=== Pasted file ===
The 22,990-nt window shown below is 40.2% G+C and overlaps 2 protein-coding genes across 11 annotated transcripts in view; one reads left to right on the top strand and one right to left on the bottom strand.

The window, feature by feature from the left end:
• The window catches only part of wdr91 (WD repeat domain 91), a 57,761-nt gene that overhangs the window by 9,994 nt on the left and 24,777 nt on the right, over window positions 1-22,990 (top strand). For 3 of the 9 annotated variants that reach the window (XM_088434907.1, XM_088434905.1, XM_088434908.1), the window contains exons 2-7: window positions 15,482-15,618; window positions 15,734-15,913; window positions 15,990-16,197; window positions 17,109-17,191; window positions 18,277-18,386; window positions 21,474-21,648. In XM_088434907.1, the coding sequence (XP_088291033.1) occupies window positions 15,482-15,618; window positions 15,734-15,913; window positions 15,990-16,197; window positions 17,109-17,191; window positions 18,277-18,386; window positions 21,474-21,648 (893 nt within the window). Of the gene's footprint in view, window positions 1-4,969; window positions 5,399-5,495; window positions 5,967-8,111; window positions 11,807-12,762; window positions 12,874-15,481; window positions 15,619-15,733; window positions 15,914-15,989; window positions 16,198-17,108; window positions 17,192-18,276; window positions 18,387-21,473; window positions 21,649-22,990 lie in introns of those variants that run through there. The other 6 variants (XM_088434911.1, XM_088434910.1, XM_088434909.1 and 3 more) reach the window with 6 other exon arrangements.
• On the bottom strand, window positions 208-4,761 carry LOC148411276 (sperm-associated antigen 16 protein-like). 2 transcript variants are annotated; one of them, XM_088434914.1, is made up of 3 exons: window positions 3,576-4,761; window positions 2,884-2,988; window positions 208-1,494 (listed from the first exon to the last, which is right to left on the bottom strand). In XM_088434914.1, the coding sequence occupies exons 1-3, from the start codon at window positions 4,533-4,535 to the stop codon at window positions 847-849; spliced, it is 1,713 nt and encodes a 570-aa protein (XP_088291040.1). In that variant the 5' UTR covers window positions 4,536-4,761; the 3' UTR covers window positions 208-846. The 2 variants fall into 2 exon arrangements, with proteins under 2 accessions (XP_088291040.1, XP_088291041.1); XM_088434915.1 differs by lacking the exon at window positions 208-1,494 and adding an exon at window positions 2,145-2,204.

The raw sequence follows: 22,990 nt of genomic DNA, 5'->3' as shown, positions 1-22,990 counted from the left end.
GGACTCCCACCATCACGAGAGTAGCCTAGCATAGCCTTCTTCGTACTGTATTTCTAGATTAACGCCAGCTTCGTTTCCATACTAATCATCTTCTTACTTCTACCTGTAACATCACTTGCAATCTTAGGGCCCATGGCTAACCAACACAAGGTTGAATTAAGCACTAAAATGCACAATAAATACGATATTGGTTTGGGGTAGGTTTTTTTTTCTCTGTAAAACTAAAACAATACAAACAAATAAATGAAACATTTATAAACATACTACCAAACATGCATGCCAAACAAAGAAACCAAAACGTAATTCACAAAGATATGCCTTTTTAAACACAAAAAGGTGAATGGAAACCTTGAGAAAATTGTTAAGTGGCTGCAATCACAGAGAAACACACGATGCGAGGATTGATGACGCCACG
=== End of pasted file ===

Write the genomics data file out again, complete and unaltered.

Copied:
The 22,990-nt window shown below is 40.2% G+C and overlaps 2 protein-coding genes across 11 annotated transcripts in view; one reads left to right on the top strand and one right to left on the bottom strand.

The window, feature by feature from the left end:
• The window catches only part of wdr91 (WD repeat domain 91), a 57,761-nt gene that overhangs the window by 9,994 nt on the left and 24,777 nt on the right, over window positions 1-22,990 (top strand). For 3 of the 9 annotated variants that reach the window (XM_088434907.1, XM_088434905.1, XM_088434908.1), the window contains exons 2-7: window positions 15,482-15,618; window positions 15,734-15,913; window positions 15,990-16,197; window positions 17,109-17,191; window positions 18,277-18,386; window positions 21,474-21,648. In XM_088434907.1, the coding sequence (XP_088291033.1) occupies window positions 15,482-15,618; window positions 15,734-15,913; window positions 15,990-16,197; window positions 17,109-17,191; window positions 18,277-18,386; window positions 21,474-21,648 (893 nt within the window). Of the gene's footprint in view, window positions 1-4,969; window positions 5,399-5,495; window positions 5,967-8,111; window positions 11,807-12,762; window positions 12,874-15,481; window positions 15,619-15,733; window positions 15,914-15,989; window positions 16,198-17,108; window positions 17,192-18,276; window positions 18,387-21,473; window positions 21,649-22,990 lie in introns of those variants that run through there. The other 6 variants (XM_088434911.1, XM_088434910.1, XM_088434909.1 and 3 more) reach the window with 6 other exon arrangements.
• On the bottom strand, window positions 208-4,761 carry LOC148411276 (sperm-associated antigen 16 protein-like). 2 transcript variants are annotated; one of them, XM_088434914.1, is made up of 3 exons: window positions 3,576-4,761; window positions 2,884-2,988; window positions 208-1,494 (listed from the first exon to the last, which is right to left on the bottom strand). In XM_088434914.1, the coding sequence occupies exons 1-3, from the start codon at window positions 4,533-4,535 to the stop codon at window positions 847-849; spliced, it is 1,713 nt and encodes a 570-aa protein (XP_088291040.1). In that variant the 5' UTR covers window positions 4,536-4,761; the 3' UTR covers window positions 208-846. The 2 variants fall into 2 exon arrangements, with proteins under 2 accessions (XP_088291040.1, XP_088291041.1); XM_088434915.1 differs by lacking the exon at window positions 208-1,494 and adding an exon at window positions 2,145-2,204.

The raw sequence follows: 22,990 nt of genomic DNA, 5'->3' as shown, positions 1-22,990 counted from the left end.
GGACTCCCACCATCACGAGAGTAGCCTAGCATAGCCTTCTTCGTACTGTATTTCTAGATTAACGCCAGCTTCGTTTCCATACTAATCATCTTCTTACTTCTACCTGTAACATCACTTGCAATCTTAGGGCCCATGGCTAACCAACACAAGGTTGAATTAAGCACTAAAATGCACAATAAATACGATATTGGTTTGGGGTAGGTTTTTTTTTCTCTGTAAAACTAAAACAATACAAACAAATAAATGAAACATTTATAAACATACTACCAAACATGCATGCCAAACAAAGAAACCAAAACGTAATTCACAAAGATATGCCTTTTTAAACACAAAAAGGTGAATGGAAACCTTGAGAAAATTGTTAAGTGGCTGCAATCACAGAGAAACACACGATGCGAGGATTGATGACGCCACG